Pulsed corona discharge as an advanced oxidation process for degradation of organic compounds in water
The study focuses on a novel and advanced water/wastewater treatment technology based on principles of generation of active oxidant species in ultra-short high-voltage pulsed corona discharge (PCD) in humid air.
The PCD water treatment method is relatively new compared to other advanced oxidation methods widely used in practice, such as ozonation and catalytic wet oxidation. Conventional (mechanical, biological, chemical) water treatment methods are often insufficient for effective removal of refractory and toxic compounds that can pose a threat e.g. to aquatic life.
The quality and cost of wastewater treatment need improvements, and electric discharge technology has a potential to make a significant difference compared to other established advanced oxidation processes based on energy efficiency.
Advanced oxidation processes (AOPs) have been studied and developed to suffice the effective removal of refractory and toxic compounds in polluted water. The quality and cost of wastewater treatment need improvements, and electric discharge technology has a potential to make a significant difference compared to other established AOPs based on energy efficiency. The generation of active oxidant species such as ozone and hydroxyl radicals by high voltage discharge is a relatively new technology for water treatment. Gas-phase pulsed corona discharge (PCD), where a treated aqueous solution is dispersed between corona-producing electrodes free of the dielectric barriers, was developed as an alternative approach to the problem. The short living radicals and ozone formed in the gas phase and at the gas-liquid interface react with dissolved impurities. PCD equipment has a relatively simple configuration, and with the reactor in an enclosed compartment, it is insensitive towards gas humidity and does not need the gas transport.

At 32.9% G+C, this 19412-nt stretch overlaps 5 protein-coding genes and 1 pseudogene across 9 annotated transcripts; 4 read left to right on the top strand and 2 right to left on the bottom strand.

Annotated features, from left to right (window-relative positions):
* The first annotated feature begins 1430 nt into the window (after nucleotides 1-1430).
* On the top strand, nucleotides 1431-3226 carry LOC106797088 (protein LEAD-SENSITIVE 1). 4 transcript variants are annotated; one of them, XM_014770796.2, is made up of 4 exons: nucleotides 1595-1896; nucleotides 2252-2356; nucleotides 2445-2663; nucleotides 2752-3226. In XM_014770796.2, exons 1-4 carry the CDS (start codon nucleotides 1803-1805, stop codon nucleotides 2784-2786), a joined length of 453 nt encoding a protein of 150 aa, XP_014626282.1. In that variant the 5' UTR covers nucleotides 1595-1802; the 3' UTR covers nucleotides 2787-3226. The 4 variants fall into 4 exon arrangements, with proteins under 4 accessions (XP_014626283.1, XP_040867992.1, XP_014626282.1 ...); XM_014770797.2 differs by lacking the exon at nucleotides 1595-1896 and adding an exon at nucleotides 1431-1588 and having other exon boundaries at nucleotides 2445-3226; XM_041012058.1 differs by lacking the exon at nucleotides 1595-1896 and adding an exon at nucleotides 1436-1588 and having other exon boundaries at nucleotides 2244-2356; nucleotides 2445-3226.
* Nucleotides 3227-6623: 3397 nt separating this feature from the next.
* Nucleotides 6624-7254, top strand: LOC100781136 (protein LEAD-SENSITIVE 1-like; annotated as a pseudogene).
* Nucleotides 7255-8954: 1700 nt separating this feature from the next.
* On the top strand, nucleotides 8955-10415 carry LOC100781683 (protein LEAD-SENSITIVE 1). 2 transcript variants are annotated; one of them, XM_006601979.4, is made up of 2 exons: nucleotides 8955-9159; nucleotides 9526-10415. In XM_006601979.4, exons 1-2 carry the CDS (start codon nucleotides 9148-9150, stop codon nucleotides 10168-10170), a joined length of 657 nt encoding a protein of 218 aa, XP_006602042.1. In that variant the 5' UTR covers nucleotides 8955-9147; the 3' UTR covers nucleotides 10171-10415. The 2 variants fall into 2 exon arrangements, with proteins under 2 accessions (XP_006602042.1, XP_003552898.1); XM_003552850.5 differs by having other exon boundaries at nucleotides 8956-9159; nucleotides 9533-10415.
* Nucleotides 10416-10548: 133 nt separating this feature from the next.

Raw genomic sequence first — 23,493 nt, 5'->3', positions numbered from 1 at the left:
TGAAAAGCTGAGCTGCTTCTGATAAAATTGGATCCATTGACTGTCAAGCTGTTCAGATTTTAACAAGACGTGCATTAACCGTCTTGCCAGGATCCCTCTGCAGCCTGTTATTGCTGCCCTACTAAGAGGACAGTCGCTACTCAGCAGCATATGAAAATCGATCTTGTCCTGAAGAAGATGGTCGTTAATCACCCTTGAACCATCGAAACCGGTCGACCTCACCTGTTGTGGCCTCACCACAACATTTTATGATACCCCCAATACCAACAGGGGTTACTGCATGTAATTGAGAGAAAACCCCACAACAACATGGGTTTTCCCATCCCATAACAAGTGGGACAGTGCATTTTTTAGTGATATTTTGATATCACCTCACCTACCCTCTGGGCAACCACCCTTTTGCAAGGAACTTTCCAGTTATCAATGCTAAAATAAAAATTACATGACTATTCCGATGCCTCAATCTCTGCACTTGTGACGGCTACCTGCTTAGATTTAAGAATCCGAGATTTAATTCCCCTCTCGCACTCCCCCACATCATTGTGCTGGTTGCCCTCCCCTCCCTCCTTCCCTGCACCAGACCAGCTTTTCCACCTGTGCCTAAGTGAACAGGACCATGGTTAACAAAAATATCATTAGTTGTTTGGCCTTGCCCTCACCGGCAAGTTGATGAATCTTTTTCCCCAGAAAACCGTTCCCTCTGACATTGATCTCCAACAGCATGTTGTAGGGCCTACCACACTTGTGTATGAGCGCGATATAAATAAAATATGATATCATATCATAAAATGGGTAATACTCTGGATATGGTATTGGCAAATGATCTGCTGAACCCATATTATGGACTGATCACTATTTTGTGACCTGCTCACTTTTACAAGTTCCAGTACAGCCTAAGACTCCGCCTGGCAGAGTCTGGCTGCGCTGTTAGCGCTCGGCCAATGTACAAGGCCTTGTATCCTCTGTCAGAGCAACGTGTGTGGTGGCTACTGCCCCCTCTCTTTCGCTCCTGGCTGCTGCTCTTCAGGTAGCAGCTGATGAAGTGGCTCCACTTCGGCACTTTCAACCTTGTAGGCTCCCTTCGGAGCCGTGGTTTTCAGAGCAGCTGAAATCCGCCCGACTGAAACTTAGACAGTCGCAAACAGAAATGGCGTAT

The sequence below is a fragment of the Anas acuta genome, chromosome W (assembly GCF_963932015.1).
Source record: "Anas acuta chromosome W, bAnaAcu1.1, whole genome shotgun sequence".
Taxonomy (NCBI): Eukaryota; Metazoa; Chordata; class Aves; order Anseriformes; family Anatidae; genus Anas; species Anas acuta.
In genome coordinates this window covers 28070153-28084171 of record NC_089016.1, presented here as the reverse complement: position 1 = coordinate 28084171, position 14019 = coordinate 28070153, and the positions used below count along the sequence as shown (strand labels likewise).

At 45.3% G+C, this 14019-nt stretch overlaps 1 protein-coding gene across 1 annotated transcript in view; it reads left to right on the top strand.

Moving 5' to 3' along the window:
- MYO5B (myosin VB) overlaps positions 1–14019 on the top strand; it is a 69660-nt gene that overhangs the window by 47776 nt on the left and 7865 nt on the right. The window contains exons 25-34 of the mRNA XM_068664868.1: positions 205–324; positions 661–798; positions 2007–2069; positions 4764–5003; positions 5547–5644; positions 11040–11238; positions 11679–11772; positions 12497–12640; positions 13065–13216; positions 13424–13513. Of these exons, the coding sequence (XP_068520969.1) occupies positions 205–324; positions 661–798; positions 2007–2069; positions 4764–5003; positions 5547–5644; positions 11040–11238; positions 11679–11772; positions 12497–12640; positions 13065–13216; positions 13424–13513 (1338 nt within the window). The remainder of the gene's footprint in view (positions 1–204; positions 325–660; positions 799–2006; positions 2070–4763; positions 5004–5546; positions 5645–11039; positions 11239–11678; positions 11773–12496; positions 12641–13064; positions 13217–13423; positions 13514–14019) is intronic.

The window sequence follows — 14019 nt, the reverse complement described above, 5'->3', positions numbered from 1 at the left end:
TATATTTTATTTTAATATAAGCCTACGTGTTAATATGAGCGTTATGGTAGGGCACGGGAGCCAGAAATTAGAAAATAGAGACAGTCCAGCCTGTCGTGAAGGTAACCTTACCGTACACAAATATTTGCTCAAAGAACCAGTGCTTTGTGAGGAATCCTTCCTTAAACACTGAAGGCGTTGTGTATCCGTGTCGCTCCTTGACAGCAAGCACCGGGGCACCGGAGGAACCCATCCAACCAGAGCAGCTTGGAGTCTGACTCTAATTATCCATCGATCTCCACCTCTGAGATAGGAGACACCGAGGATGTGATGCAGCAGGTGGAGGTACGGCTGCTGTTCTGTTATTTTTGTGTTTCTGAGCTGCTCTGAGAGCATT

In this thesis, PCD was used to study and evaluate the energy efficiency for degrading various organic compounds, as well as the chemistry of the oxidation products formed. The experiments investigate the aqueous oxidation of phenol, humic substances, pharmaceutical compounds (paracetamol, ibuprofen, indomethacin, salicylic acid), as well as lignin degradation and transformation to aldehydes. The study aims to establish the influence of initial concentration of the target pollutant, the pulsed discharge parameters, gas phase composition and the pH on the oxidation kinetics and the efficiency. Analytical methods to measure the concentrations of the target compounds and their by-products include HPLC, spectrophotometry, TOC and capillary electrophoresis.
The results of the research included in this summary are presented in the attached publications and manuscripts accepted for publication. Pulsed corona discharge proved to be highly effective in oxidizing each of the target compounds, surpassing the closest competitor, conventional ozonation. The increase in oxidation efficiencies for some compounds in oxygen media and at lower pulse repetition frequencies shows a significant role of ozone. The role of the •OH radicals was established in the surface reactions. The main oxidation products, formation of nitrates, and the lignin transformation were quantified.
A compound specific approach is suggested for optimization of the PCD parameters that have the most significant impact on the oxidation energy efficiency because of the different characteristics and responses of the target compound to the oxidants, as well as different admixtures that are present in the wastewater. Further studies in the method's safety (nitration and nitrosation of organic compounds, nitrite and nitrate formation enhancement) are needed for promoting the method.
Iris Panorel, Master of Science in Technology, will defend her doctoral dissertation at Lappeenranta University of Technology on November 8th at 12.00 noon, room 1381. Professor Santiago Esplugas, University of Barcelona, Spain, will act as the opponent. Professor Marjatta Louhi-Kultanen of Lappeenranta University of Technology will act as custos.
The dissertation has been published in the Acta Universitatis Lappeenrantaensis research series number 535. ISBN 978-952-265-477-9, ISBN 978-952-265-478-6 (PDF), ISSN 1456-4491. http://urn.fi/URN:ISBN:978-952-265-478-6 A printed version of the dissertation may be purchased from the Aalef bookstore, tel. +358 44 744 5511, or at kirjakauppa(at)aalef.fi
The doctoral candidate's personal information:
Year and place of birth: 1978, Philippines
Education: Ggraduated in 1999 from University of the Philippines, Diliman, Quezon City (BS in Chemical Engineering)
Employment: Hitachi Global Storage Technologies, Laguna, Philippines (2000-2006), Lappeenranta University of Technology (present)